Lovette Ononuga, the director of Value Added Tax at the Federal Inland Revenue Service, stated that the VAT Direct Initiative will exempt informal entrepreneurs with a turnover of less than N25 million.
Remember that the FIRS just introduced the VDI in collaboration with the Market Traders Association of Nigeria in order to broaden the Nation’s income net.
Following the announcement, there were conflicting reactions, with some Nigerians claiming that the move will harm minor shopkeepers, who are already suffering as a result of the loss of fuel subsidies.
However, Ononuga underlined that the levy would not impact attractive dealers such as tomato or pepper sellers.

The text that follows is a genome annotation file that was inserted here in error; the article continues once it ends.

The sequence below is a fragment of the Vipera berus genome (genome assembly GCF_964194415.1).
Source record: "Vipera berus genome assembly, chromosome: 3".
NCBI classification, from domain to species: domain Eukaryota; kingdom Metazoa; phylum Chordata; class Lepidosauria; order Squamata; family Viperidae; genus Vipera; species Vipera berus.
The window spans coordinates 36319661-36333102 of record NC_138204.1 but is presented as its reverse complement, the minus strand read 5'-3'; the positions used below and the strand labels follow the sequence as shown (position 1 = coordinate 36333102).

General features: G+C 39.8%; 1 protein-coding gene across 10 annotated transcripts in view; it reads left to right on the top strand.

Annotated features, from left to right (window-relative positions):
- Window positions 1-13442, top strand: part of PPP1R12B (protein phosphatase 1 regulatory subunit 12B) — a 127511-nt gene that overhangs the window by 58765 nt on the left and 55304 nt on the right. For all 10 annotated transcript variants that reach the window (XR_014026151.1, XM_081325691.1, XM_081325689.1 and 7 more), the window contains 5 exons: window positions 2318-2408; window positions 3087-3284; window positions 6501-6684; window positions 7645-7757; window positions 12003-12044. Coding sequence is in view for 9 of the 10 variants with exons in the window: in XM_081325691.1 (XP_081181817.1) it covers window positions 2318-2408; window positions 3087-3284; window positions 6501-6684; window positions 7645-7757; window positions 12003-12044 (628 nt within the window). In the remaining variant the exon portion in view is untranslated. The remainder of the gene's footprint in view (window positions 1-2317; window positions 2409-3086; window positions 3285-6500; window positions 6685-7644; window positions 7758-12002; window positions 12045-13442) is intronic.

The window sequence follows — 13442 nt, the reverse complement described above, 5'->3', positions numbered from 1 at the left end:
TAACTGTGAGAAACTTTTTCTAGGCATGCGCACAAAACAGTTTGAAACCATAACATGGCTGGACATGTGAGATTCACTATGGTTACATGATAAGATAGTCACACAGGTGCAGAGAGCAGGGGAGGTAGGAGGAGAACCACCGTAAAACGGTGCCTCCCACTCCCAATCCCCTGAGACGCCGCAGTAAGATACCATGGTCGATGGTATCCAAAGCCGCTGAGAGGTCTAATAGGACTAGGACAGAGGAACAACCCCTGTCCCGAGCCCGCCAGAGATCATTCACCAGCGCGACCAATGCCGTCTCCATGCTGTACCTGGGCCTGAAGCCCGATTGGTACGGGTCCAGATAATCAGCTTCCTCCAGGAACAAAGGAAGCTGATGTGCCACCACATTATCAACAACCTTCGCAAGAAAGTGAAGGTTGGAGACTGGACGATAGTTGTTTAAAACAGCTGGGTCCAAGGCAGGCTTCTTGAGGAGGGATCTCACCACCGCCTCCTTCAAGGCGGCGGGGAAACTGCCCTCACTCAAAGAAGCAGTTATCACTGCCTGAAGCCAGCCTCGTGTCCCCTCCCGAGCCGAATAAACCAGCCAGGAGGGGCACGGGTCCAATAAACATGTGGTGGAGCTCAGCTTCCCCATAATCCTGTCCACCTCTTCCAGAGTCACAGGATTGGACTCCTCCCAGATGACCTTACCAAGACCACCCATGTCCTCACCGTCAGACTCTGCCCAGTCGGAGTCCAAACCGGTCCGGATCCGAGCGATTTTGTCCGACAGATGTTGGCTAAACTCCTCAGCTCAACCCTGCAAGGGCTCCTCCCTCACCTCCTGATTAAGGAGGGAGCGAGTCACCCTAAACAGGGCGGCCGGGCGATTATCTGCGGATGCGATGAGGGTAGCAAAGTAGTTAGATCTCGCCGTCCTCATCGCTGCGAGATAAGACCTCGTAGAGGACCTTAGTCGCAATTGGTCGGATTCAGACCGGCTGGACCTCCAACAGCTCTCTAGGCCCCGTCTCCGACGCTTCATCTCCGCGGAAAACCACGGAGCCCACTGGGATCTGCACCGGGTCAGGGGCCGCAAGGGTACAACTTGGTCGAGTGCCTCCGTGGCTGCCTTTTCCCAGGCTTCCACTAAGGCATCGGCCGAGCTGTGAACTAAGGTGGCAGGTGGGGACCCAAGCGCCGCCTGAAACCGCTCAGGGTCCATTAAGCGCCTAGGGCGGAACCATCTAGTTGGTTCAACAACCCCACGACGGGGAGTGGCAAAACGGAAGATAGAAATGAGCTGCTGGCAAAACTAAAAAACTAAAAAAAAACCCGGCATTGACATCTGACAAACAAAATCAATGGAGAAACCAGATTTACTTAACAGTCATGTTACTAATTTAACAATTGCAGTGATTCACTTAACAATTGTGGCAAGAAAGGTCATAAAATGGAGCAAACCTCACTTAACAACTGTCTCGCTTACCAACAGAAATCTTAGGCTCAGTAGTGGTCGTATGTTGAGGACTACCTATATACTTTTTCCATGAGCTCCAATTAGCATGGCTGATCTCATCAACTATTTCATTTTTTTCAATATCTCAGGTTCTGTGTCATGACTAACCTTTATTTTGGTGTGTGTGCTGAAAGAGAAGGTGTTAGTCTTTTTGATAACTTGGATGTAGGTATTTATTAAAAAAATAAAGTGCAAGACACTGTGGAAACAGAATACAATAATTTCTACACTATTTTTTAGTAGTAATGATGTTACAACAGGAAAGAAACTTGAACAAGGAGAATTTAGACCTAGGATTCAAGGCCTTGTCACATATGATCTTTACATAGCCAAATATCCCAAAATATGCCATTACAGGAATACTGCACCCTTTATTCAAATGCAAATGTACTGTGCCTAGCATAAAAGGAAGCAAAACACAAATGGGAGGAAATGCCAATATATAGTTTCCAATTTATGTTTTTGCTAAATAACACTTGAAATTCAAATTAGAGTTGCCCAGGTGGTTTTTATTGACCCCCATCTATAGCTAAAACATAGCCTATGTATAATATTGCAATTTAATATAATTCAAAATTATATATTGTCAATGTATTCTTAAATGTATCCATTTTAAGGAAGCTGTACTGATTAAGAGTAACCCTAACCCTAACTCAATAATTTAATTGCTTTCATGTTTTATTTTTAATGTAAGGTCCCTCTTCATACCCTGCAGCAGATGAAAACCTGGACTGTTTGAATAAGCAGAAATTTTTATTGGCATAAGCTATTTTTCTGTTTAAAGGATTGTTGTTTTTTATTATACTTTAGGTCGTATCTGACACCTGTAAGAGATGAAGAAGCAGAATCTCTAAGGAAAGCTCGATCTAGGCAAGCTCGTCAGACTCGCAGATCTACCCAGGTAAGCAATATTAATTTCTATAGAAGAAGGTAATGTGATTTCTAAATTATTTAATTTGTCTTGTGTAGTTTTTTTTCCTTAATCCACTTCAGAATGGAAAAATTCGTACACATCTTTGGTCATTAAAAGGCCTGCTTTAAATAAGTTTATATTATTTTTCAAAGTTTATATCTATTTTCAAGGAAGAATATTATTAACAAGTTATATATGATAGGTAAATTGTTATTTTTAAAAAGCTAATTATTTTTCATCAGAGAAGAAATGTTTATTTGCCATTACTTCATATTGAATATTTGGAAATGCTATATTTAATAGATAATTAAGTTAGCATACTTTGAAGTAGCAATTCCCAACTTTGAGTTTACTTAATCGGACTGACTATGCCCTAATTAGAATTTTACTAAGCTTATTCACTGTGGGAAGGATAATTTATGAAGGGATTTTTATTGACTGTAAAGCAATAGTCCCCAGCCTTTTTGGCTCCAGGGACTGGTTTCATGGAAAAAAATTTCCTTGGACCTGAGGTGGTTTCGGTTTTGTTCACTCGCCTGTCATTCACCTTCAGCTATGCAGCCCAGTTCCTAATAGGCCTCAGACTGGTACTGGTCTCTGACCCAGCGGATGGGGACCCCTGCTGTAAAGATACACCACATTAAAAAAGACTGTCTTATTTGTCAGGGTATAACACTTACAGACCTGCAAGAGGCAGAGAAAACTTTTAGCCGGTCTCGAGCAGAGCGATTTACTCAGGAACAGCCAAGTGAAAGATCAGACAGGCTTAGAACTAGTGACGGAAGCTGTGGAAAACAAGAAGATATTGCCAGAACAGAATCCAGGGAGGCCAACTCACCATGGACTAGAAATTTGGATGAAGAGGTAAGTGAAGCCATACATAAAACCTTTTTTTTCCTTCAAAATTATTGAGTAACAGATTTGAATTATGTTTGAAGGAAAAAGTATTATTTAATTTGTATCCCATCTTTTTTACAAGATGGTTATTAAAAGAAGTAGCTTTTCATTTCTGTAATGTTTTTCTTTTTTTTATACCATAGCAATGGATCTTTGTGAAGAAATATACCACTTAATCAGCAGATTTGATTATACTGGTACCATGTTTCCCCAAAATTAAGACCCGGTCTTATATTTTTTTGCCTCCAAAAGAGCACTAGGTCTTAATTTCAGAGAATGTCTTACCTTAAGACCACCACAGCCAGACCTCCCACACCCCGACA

The VDI, he claims, is intended to capture electronic, textile, gold, and other comparable merchants with turnovers of N25 million and above.
“We are not doing it in addition to the VAT Act; the Act specifies who must pay VAT, what is VATable, and what is not.” The VDI has no effect on the average trader with a turnover of less than N25 million. Furthermore, those that deal in VAT-exempted goods are not required to pay taxes under this scheme.
“The informal sector we’re talking about is people with large turnovers who should be paying VAT but aren’t, people who sell things like electronics, textiles, gold, and so on, not people selling tomatoes and pepper in the marketplace.” “We are not targeting ordinary market vendors selling food,” she explained.